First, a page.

People do not travel from all corners of the globe just to meet the Tuareg. This is, afterall, a music festival in a country where music is life. This is why the travellers come, many of them musicians themselves.
In recent years, Western musicians have taken a more overt interest in Malian music, with Damon Albarn from Blur making an album here and our own Liam Ó Maonlaí and piper Paddy Keenan making the journey to the festival to play and record a documentary. But before this foreign interest and long after it has faded, the Malian music scene was and will always be strong, original, innovative and yet always traditional.
In Tuareg music, trained men are the only ones allowed to play the guitar-like instruments. Singers in Mali still rise and fall in popularity based on whether they praise or disparage certain public figures. Among some families, to become a musician is to be ostracised, while in Griot families, it is the traditional trade and to not become one would be a betrayal.
The Festival au Desert is a showcase for many of Mali’s finest groups and musicians. This year saw Tuareg groups Tinawaren, Habib Koite and Tartit take the stage to a huge response from local fans. An equally enthusiastic response came for Amadou and Miriam.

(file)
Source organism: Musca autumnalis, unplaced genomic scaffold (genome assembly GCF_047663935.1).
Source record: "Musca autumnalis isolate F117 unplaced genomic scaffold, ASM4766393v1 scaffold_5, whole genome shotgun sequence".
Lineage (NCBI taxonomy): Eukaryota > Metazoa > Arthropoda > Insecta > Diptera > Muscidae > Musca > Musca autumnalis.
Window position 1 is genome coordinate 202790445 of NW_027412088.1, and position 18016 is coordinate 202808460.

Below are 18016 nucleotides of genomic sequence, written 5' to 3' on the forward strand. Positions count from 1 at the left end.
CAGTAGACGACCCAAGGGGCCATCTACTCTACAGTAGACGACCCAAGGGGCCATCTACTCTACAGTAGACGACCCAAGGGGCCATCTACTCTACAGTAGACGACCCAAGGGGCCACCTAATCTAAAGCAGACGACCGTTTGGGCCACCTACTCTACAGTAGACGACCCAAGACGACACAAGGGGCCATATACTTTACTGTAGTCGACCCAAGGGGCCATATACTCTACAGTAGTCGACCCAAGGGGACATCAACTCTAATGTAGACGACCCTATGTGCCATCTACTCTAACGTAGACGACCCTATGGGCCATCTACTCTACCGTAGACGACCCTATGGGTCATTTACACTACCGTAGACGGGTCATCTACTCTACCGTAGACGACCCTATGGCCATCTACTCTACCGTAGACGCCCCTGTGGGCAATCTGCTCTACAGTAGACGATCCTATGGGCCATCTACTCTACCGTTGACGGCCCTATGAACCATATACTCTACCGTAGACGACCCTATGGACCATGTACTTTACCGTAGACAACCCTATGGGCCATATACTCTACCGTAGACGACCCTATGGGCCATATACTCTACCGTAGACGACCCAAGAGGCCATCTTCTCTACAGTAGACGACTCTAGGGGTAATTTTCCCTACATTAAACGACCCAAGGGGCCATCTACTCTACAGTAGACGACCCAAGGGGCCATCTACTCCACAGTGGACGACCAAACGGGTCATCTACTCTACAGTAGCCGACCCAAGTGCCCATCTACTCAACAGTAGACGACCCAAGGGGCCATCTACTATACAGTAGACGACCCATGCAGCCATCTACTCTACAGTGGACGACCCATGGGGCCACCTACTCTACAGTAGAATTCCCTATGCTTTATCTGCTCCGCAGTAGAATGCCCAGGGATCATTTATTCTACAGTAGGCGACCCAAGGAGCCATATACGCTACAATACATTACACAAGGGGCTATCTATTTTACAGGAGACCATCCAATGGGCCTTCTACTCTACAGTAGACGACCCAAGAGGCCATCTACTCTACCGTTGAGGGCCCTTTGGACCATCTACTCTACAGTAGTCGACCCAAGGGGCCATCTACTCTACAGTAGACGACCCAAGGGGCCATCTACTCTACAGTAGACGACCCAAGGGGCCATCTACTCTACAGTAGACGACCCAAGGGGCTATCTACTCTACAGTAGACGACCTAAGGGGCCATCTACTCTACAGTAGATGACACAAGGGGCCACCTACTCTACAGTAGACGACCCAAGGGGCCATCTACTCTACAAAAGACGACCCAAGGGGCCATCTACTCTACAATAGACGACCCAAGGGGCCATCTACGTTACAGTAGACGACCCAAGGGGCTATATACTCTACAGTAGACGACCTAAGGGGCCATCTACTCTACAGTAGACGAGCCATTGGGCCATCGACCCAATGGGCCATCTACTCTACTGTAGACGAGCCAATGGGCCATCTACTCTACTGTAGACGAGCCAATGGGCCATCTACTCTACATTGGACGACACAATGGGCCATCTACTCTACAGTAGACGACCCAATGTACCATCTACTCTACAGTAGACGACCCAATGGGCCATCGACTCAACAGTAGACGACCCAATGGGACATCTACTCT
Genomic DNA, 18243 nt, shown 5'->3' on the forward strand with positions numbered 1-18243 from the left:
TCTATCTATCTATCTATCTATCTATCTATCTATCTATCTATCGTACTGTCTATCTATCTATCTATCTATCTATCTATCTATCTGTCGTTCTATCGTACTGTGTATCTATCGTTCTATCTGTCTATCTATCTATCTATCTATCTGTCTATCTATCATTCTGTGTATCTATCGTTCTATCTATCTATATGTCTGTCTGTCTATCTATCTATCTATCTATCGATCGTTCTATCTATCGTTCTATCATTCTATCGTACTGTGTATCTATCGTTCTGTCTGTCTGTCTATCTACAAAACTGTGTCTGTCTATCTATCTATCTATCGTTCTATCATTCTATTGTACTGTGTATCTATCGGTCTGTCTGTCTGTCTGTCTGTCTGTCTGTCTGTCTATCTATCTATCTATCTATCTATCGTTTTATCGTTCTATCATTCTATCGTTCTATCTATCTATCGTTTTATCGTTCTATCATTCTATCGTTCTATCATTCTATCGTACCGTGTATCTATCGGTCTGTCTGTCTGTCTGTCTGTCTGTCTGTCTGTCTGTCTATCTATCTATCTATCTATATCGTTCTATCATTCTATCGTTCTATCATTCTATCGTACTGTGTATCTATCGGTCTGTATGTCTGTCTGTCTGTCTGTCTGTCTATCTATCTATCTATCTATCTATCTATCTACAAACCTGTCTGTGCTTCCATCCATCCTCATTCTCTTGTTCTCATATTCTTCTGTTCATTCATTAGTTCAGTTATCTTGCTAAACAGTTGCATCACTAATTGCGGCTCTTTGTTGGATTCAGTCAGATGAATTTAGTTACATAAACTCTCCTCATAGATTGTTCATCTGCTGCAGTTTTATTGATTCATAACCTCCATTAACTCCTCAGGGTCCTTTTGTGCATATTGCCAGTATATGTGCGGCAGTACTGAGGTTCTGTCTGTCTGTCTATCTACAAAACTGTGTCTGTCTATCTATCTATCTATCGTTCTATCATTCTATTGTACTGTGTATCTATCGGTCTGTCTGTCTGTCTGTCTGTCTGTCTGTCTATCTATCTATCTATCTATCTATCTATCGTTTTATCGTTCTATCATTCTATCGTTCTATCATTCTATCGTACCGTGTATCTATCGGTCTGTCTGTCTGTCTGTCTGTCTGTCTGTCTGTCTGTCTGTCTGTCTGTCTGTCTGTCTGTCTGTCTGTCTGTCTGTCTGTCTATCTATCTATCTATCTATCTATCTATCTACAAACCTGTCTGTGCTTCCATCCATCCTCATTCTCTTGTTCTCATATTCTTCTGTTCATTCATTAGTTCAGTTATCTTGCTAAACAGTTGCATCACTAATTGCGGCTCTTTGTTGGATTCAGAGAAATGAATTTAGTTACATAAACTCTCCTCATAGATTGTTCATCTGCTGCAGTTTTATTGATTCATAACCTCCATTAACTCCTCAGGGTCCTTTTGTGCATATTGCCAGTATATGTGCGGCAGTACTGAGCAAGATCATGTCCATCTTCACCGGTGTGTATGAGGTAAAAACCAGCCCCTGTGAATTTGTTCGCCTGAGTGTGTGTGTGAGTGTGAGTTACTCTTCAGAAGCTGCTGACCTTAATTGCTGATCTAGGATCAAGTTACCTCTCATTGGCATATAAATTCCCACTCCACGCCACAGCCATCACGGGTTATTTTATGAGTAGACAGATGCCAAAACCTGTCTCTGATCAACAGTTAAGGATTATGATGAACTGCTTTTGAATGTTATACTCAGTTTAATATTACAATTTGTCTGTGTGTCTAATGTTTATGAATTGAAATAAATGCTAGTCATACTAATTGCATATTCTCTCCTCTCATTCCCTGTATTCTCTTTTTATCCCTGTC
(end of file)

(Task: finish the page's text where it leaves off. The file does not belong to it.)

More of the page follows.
The best of the foreign groups was The Sway Machinery, a surprising mix of West African High Life and Eastern European Jewish spiritual music from bombastic sharp-suited Americans. It has to be said that most of the other foreign performers, including Paul Simon’s son Harper, failed to set the stage alight, especially when they followed a local group.
Of course, this is Africa and the romance often ends suddenly. Hawkers of everything from peanuts to daggers repeatedly interrupt and Tuareg tea-sellers are a constant presence. A stream of passers-by ask your name and wonder if you would like a guide after the festival. The heat of the Sahara rises at 9am, waking you in your tent with monotonous regularity and sandy rice with sauce can get a little dull after three days.
These are minor complaints however against what was truly an amazing experience. The feeling of participation in a unique event, in an alien environment at the end of the earth, where ancient cultures are renewed and strengthened before your eyes, cannot be matched.
I had gone thinking that it would be similar somehow to Irish traditional music festivals such as Willie Clancy. Indeed, there are elements that reminded me of our own events, such as impromptu performances in tents and the haunting melodies that many traditional forms of music share. But to compare the Festival au Desert to anything else does not do it justice.
It is one of a kind, incomparable, and I can only hope that the violence breeding out in the desert does not bring it to an end.